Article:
By an Intelligence Officer (James, Lionel)

William Blackwood & Sons, Edinburgh and London, 1902


I. The birth of the brigade
II. The meet
III. Bee-line to Britstown
IV. The first check
V. A new cast
VI. A poor scent
VII. "Pottering"
VIII. Still pottering
IX. To a new convert!
x. Jog-trot
xi. Full cry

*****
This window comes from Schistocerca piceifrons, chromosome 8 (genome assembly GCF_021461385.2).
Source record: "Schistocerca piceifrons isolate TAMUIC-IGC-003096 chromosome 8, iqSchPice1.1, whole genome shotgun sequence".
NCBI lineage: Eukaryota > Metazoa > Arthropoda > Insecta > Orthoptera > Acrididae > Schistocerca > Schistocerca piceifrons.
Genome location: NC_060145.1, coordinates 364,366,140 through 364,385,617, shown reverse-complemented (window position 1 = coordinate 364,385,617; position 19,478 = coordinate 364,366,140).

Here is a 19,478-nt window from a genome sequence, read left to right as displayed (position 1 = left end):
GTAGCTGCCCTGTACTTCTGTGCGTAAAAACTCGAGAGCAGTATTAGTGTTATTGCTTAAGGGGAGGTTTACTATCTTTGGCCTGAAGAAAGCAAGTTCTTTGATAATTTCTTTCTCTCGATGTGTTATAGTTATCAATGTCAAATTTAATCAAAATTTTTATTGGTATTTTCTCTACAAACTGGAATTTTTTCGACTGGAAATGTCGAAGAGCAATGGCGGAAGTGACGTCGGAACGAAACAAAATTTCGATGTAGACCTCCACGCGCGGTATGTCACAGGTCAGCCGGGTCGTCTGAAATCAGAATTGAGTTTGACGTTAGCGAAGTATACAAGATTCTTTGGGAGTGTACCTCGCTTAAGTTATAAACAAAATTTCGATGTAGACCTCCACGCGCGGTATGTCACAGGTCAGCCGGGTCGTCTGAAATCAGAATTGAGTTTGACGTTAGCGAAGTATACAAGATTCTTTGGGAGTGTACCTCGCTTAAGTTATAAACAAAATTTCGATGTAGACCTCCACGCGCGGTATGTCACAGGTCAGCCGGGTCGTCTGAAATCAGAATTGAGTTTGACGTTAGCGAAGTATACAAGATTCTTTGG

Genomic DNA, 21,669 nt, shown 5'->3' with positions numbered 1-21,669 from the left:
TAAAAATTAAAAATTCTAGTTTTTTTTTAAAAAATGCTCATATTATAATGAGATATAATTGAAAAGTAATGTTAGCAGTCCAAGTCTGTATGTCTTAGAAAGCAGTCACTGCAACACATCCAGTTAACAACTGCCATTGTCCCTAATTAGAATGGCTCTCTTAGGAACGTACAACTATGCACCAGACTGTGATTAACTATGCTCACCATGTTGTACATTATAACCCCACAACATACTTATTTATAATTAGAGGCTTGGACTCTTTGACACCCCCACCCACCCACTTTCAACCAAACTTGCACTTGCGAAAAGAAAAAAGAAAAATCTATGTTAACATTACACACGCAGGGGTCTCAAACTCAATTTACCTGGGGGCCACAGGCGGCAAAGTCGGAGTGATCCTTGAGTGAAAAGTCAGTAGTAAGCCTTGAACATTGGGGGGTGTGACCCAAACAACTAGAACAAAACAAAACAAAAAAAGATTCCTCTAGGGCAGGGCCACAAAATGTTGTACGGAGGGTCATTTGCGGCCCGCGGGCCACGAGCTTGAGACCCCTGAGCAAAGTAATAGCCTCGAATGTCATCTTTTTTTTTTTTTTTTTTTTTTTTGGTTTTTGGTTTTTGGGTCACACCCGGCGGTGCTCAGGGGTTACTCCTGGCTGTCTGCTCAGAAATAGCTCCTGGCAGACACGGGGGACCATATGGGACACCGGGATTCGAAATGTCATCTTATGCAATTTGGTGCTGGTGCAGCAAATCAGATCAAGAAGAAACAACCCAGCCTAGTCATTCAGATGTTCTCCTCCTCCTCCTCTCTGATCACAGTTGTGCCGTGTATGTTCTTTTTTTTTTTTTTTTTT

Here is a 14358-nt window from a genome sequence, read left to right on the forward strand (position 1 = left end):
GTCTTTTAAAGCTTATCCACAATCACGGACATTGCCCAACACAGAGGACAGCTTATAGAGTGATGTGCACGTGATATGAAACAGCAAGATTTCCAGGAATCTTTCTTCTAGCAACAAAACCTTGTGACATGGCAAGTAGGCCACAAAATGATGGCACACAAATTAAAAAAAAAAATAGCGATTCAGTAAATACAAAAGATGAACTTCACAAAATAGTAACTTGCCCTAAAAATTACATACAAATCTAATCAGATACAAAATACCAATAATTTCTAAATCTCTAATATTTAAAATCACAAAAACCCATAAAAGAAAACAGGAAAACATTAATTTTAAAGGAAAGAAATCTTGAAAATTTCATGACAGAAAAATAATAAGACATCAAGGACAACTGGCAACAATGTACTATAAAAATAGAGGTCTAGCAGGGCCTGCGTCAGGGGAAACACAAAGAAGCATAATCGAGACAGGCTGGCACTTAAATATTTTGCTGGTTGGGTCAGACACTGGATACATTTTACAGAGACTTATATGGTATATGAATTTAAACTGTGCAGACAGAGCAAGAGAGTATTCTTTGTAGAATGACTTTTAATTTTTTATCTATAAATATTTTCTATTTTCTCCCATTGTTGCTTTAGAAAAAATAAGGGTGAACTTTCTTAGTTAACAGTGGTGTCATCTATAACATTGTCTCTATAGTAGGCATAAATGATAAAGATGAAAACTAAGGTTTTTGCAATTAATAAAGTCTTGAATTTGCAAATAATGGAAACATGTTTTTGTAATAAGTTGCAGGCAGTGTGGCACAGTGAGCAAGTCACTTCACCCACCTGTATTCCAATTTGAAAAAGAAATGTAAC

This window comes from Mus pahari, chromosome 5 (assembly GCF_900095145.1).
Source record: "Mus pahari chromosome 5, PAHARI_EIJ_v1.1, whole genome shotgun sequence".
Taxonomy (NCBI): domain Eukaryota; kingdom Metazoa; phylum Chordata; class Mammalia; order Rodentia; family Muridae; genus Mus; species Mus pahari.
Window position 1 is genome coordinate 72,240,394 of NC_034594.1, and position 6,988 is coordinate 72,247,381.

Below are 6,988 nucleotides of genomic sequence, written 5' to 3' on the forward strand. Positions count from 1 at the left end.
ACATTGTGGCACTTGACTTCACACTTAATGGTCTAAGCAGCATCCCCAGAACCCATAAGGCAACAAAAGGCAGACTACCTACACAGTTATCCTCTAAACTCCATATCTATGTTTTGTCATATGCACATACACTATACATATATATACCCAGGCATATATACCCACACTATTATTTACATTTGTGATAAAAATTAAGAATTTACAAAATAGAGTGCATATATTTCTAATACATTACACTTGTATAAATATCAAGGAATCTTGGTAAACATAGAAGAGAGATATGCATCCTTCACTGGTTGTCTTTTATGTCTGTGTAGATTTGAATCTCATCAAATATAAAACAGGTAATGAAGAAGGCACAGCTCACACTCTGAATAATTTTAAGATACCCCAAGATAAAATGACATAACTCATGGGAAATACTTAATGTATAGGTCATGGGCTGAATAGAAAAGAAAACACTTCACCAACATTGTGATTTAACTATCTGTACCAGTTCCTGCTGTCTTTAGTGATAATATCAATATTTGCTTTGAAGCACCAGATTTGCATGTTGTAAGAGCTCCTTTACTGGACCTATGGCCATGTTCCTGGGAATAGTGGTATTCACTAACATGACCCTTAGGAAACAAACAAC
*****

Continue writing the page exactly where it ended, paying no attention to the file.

This short history is an amplification of a diary kept by the author during the late war, which amplification, through the courtesy of the editor, was published as a series of papers in 'Blackwood's Magazine.' The author is well aware of the shortcomings of his work, which he presents to the public in all humility, after asking pardon from such of the performers on his stage as may see through the slight veil of anonymity in which it has been attempted to enshroud them. If any should think the few criticisms which have crept into the text unjust,  will they bear in mind that the regimental officer has suffered, in silence, much for the sins of Others. It Is the author's conviction that cases were rare when the ship did not sail true enough: in the beginning she may have badly wanted  cleaning below the water line, but she never failed to answer her helm. It was more often the man at the helm than the sailing quality of the vessel that was at fault, and the marvel is that she was of sufficiently tough construction to be able to stand the stress incurred by indifferent seamanship.